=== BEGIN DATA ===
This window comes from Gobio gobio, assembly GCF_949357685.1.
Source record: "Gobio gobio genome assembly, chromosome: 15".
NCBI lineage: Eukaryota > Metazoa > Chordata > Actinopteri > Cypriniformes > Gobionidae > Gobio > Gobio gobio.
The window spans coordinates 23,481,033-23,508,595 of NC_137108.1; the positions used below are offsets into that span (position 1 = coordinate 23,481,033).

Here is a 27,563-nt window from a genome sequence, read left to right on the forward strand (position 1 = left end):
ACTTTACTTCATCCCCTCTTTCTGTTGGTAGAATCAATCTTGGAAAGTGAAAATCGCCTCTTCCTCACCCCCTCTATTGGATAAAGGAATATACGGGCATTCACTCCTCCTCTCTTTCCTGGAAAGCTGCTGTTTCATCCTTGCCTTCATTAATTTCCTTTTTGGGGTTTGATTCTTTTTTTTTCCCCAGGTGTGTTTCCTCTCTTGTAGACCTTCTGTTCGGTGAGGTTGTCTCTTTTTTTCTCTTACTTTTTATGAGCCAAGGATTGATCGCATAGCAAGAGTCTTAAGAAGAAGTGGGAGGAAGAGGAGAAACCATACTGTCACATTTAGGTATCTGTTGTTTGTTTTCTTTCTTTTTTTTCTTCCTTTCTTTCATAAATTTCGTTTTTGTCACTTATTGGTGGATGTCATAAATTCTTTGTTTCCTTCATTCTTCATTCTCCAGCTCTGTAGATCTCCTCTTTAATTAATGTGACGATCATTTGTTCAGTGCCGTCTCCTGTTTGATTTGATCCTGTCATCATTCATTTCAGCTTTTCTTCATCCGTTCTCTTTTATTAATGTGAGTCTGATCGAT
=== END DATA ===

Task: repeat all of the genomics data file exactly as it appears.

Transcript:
This window comes from Gobio gobio, assembly GCF_949357685.1.
Source record: "Gobio gobio genome assembly, chromosome: 15".
NCBI lineage: Eukaryota > Metazoa > Chordata > Actinopteri > Cypriniformes > Gobionidae > Gobio > Gobio gobio.
The window spans coordinates 23,481,033-23,508,595 of NC_137108.1; the positions used below are offsets into that span (position 1 = coordinate 23,481,033).

Here is a 27,563-nt window from a genome sequence, read left to right on the forward strand (position 1 = left end):
ACTTTACTTCATCCCCTCTTTCTGTTGGTAGAATCAATCTTGGAAAGTGAAAATCGCCTCTTCCTCACCCCCTCTATTGGATAAAGGAATATACGGGCATTCACTCCTCCTCTCTTTCCTGGAAAGCTGCTGTTTCATCCTTGCCTTCATTAATTTCCTTTTTGGGGTTTGATTCTTTTTTTTTCCCCAGGTGTGTTTCCTCTCTTGTAGACCTTCTGTTCGGTGAGGTTGTCTCTTTTTTTCTCTTACTTTTTATGAGCCAAGGATTGATCGCATAGCAAGAGTCTTAAGAAGAAGTGGGAGGAAGAGGAGAAACCATACTGTCACATTTAGGTATCTGTTGTTTGTTTTCTTTCTTTTTTTTCTTCCTTTCTTTCATAAATTTCGTTTTTGTCACTTATTGGTGGATGTCATAAATTCTTTGTTTCCTTCATTCTTCATTCTCCAGCTCTGTAGATCTCCTCTTTAATTAATGTGACGATCATTTGTTCAGTGCCGTCTCCTGTTTGATTTGATCCTGTCATCATTCATTTCAGCTTTTCTTCATCCGTTCTCTTTTATTAATGTGAGTCTGATCGAT